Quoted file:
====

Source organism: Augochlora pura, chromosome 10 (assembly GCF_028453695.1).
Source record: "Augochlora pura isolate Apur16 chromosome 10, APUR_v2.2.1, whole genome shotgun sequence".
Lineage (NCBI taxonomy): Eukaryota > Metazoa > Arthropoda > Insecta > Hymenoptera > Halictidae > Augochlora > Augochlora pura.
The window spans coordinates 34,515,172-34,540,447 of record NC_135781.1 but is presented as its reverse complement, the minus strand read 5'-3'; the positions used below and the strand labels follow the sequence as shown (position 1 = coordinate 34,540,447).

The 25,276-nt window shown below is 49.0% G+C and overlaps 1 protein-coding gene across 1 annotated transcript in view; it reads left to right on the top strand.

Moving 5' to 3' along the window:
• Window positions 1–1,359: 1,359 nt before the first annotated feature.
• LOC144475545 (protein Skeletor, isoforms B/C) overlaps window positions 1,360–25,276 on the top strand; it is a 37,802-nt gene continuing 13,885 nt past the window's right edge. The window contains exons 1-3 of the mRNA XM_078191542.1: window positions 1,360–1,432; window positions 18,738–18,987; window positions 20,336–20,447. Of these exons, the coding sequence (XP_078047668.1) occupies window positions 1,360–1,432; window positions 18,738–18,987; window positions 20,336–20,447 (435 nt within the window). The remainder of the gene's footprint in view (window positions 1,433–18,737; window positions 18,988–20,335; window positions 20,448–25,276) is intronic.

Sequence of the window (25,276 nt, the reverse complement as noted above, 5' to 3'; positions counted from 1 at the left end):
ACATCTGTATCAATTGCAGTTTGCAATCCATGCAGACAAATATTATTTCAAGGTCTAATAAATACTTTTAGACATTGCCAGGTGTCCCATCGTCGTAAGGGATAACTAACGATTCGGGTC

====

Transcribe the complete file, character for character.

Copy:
Source organism: Augochlora pura, chromosome 10 (assembly GCF_028453695.1).
Source record: "Augochlora pura isolate Apur16 chromosome 10, APUR_v2.2.1, whole genome shotgun sequence".
Lineage (NCBI taxonomy): Eukaryota > Metazoa > Arthropoda > Insecta > Hymenoptera > Halictidae > Augochlora > Augochlora pura.
The window spans coordinates 34,515,172-34,540,447 of record NC_135781.1 but is presented as its reverse complement, the minus strand read 5'-3'; the positions used below and the strand labels follow the sequence as shown (position 1 = coordinate 34,540,447).

The 25,276-nt window shown below is 49.0% G+C and overlaps 1 protein-coding gene across 1 annotated transcript in view; it reads left to right on the top strand.

Moving 5' to 3' along the window:
• Window positions 1–1,359: 1,359 nt before the first annotated feature.
• LOC144475545 (protein Skeletor, isoforms B/C) overlaps window positions 1,360–25,276 on the top strand; it is a 37,802-nt gene continuing 13,885 nt past the window's right edge. The window contains exons 1-3 of the mRNA XM_078191542.1: window positions 1,360–1,432; window positions 18,738–18,987; window positions 20,336–20,447. Of these exons, the coding sequence (XP_078047668.1) occupies window positions 1,360–1,432; window positions 18,738–18,987; window positions 20,336–20,447 (435 nt within the window). The remainder of the gene's footprint in view (window positions 1,433–18,737; window positions 18,988–20,335; window positions 20,448–25,276) is intronic.

Sequence of the window (25,276 nt, the reverse complement as noted above, 5' to 3'; positions counted from 1 at the left end):
ACATCTGTATCAATTGCAGTTTGCAATCCATGCAGACAAATATTATTTCAAGGTCTAATAAATACTTTTAGACATTGCCAGGTGTCCCATCGTCGTAAGGGATAACTAACGATTCGGGTC